Following the map, but still during the opening credits, we see many schooners tied to the shore at the ramp of Mercado Modelo and workers unloading the merchandise brought from towns all over the Recôncavo onto the street markets. This is a fictional film, but those two opening minutes are imbued with a documentary quality which directly relates to Luiz Paulino dos Santos’ documentary Um dia na rampa, about a day in the life of workers at that same place. That very environment with intense circulation of goods and people is where we first meet our protagonist, Tônio (Jurandir Pimentel). Skinny, shirtless and sitting on a barrel, seemingly oblivious to the world around him, he conveys his anguish and relative isolation due to his racial and economic situation. Then, he notices the presence of a well-dressed man in a light suit and carrying a pocket watch. So, he follows the man and steals his watch, bringing an end to the preamble.
From then on, we follow Tônio as he walks through the Comércio neighborhood (which is undergoing a renovation) and a cut takes us to an unspecified beach where he meets his friends, Pitanga (Antônio Sampaio), Manuel (Geraldo Del Rey), Matias (Eduardo Waddington), Neco (Francisco Contreiras) and Crispim (probably Nelson Lana). There they hide from the police, where they receive and handle smuggled goods and the outcomes of petty thefts.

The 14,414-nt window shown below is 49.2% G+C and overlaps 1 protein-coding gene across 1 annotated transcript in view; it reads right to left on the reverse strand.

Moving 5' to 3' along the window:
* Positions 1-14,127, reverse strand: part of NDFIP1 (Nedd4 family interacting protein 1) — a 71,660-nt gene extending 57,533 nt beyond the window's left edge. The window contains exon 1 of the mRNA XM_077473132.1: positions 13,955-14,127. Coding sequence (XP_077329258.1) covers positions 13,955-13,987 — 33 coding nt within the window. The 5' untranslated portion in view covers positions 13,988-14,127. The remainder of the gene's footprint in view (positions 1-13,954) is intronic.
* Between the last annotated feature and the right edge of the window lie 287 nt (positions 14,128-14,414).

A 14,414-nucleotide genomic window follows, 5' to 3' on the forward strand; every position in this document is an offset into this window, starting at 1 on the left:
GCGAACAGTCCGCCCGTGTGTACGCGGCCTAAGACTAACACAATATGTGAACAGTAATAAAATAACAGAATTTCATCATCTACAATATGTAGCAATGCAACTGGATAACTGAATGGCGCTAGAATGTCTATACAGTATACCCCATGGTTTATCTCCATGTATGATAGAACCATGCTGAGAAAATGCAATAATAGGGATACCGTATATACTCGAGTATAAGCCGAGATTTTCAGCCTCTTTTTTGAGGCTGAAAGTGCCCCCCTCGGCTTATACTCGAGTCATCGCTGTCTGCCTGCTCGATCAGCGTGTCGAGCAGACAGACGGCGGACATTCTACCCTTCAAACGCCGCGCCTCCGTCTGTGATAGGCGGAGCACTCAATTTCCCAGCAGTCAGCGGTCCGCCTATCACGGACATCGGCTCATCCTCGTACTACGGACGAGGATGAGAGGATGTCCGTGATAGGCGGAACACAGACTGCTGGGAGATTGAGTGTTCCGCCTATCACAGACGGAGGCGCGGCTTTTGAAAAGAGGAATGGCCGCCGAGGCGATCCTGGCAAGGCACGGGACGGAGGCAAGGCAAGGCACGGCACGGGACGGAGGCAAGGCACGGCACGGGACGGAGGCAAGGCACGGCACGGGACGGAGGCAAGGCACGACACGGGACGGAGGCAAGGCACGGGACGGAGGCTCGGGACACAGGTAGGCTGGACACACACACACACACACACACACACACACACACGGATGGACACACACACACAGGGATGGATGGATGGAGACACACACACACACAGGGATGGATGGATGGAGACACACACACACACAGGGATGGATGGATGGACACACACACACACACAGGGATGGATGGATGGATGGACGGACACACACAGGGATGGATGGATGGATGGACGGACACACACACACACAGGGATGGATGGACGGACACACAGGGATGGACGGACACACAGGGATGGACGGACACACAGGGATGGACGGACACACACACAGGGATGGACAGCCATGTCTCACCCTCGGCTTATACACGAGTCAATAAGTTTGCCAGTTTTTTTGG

There they also discuss, for the first time, themes that are dealt with throughout the film: the hardships and limitations of living in an impoverished city, with few job opportunities often relegated to those with the right connections, and the ambiguity in their desire to go down to Southwest Brazil in the hopes of finding better life conditions.